Explainer-What charges could Trump face for trying to undo the 2020 election?

By Luc Cohen

NEW YORK (Reuters) – The U.S. congressional committee investigating the Jan. 6, 2021 attack on the Capitol has tried in hearings this month to build a case that could challenge then-President Donald Trump’s attempts to reverse his 2020 election defeat. amounted to illegal conduct.

Trump said in a statement dated June 14 that the commission was “lying to the nation” and conducting a “mock investigation.” What charges can prosecutors bring against Trump and how can he defend himself?

Here are some ideas now being floated:


In a March 2 lawsuit, the committee described Trump’s efforts to convince then-Vice President Mike Pence to either reject the voter rolls for Joe Biden, who won the election, or to cancel the count of those votes by Congress. to set.

The president’s efforts likely violate a federal law that makes it illegal to “corrupt” or attempt to “corrupt” an official proceeding, said Andrew Carter, the California federal judge overseeing the case.

“The pressure on Pence alone is enough” for prosecutors to prove Trump obstructed proceedings, said Barbara McQuade, a law professor at the University of Michigan and a former federal prosecutor.


The commission filed the court as part of its effort to force Trump adviser John Eastman to hand over documents.

The filing said it was likely Trump and others colluded to defraud the United States, criminalizing any attempt by two or more people to interfere with government functions “by fraud, ruse or deceit.”

In addition to Trump’s efforts to pressure Pence, the committee cited his efforts to convince state election officials, the public and members of Congress that the 2020 election had been stolen, though several of his allies told him there was no evidence of fraud.


Trump has repeatedly denied doing anything illegal in connection with the events of January 6.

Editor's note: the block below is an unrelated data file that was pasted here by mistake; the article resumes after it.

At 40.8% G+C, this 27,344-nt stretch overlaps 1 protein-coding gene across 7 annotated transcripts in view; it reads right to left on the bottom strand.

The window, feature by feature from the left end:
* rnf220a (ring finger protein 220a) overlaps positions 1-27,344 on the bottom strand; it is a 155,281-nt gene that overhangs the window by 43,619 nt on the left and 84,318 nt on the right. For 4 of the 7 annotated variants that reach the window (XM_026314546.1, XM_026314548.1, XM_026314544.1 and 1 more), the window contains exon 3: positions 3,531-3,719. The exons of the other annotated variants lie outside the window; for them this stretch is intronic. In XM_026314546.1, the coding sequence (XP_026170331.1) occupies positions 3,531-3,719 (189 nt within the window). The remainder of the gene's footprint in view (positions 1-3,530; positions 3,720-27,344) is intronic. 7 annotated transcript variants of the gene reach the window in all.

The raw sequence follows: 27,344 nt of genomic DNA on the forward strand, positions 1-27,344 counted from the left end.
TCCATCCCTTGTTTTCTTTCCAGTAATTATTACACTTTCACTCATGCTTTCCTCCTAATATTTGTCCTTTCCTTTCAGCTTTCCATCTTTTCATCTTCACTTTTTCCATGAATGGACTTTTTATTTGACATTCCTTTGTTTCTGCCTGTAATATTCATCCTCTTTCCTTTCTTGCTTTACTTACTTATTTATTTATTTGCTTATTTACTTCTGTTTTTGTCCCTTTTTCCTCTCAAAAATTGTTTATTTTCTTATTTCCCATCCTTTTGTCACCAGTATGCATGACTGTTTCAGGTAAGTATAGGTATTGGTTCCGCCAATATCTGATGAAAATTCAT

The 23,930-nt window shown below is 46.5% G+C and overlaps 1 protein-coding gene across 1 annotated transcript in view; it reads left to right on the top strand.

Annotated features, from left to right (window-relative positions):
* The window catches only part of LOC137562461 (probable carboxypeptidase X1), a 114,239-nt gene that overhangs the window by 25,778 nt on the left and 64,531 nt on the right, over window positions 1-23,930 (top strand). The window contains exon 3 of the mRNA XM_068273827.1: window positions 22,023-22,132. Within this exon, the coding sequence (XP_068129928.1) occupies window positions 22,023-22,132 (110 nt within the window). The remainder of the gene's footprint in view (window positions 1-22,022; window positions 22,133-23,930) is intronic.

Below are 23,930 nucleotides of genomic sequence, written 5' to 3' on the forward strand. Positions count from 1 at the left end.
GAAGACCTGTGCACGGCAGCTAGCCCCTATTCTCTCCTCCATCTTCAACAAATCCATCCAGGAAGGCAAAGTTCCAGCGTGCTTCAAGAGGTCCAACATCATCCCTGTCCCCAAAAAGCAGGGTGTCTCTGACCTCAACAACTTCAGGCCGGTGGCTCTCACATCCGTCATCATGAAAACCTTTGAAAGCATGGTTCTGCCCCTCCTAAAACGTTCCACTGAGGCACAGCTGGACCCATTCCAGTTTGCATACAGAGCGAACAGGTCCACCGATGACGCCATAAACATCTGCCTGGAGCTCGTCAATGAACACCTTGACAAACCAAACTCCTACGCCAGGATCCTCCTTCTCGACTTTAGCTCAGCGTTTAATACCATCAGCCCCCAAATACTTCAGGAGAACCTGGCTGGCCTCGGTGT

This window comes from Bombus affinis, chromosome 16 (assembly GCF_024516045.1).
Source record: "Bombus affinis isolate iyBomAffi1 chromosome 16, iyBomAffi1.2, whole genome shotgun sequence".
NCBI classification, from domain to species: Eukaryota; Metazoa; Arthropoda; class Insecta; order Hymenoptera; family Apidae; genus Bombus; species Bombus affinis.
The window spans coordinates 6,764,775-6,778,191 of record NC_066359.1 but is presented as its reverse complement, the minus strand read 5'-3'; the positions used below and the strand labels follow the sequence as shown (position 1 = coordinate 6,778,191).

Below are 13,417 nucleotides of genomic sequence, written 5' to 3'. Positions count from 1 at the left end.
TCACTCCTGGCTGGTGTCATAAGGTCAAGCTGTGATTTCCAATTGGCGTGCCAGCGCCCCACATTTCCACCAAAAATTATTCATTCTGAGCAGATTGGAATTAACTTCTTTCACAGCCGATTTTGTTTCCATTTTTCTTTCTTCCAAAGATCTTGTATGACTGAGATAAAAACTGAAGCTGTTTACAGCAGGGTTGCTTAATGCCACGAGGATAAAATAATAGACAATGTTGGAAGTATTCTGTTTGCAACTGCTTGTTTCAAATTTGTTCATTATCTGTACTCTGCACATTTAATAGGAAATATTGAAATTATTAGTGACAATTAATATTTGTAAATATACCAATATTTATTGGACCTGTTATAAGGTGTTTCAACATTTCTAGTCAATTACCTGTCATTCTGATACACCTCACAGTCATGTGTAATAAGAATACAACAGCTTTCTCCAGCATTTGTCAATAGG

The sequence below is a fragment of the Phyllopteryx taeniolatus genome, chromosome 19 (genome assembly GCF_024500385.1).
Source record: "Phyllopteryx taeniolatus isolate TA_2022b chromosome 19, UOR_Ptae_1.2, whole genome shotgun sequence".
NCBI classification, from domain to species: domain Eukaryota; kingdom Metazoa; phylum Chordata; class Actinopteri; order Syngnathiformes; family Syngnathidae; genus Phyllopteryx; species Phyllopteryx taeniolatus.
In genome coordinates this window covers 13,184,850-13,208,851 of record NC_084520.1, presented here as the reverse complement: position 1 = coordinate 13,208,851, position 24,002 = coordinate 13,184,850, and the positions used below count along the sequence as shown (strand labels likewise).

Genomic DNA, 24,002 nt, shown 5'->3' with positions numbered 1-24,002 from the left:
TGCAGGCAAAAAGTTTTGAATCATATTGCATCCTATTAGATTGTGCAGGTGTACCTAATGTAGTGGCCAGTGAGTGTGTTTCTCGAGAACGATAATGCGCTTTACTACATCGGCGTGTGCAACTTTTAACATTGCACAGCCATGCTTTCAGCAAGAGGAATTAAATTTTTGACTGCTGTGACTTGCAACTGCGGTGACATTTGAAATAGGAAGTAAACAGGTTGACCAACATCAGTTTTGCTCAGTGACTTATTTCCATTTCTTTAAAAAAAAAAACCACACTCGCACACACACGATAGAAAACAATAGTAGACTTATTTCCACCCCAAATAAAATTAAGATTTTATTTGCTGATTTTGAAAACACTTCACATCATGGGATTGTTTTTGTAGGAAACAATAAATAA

If the Justice Department files charges, the biggest challenge for prosecutors will be to prove Trump acted with corrupt intent, experts say.

Trump could argue that he genuinely believed he was winning the election and that his well-documented efforts to pressure Pence and state election officials were not intended to obstruct Congress or defraud the United States, but to protect the integrity of the election. to protect.

“It’s not about whether a reasonable person would believe it, it’s this person’s intent, whether this person knew,” said Daniel Medwed, a law professor at Northeastern University in Boston. “It is like an escape hatch for the naive and the misguided.”

Trump spokesmen did not respond to a request for comment.


No. Neither Carter nor the commission can charge Trump with federal crimes. That decision must be made by the Justice Department, headed by Attorney General Merrick Garland.

The department is conducting its own extensive investigation into the events of January 6, but has not indicated whether it plans to indict Trump, a decision that could have huge political implications as Trump considers another candidate for president in 2024. . The department did not respond to a request for comment.


Though not named in the commission’s file, experts said there may be evidence to prove Trump committed wire fraud or inflammatory conspiracy.

Democrats said at a hearing last week that Republican Trump has raised some $250 million from supporters to further fraudulent claims in court that he won the election but sent much of the money elsewhere. This raises the possibility that he could be charged with wire fraud, which prohibits obtaining money on “false or fraudulent pretenses,” legal experts said.

“Did he know and plan that the money would not really be spent on an election defense fund, but for other purposes?” said Ilya Somin, a law professor at George Mason University in Arlington, Virginia. “It is very likely that the answer is yes.”

Prosecutors have charged more than a dozen members of the far-right Proud Boys and Oath Keepers groups, who were among the thousands of Trump supporters who stormed the Capitol on Jan. 6, with seditious conspiracy, a rarely used statute that makes it illegal to enter the Capitol. to overthrow. the US government by force.

It would be a challenge for prosecutors to tie Trump to the physical violence used by some supporters, McQuade said.

(Reporting by Luc Cohen in New York; editing by Noeleen Walder and Howard Goller)

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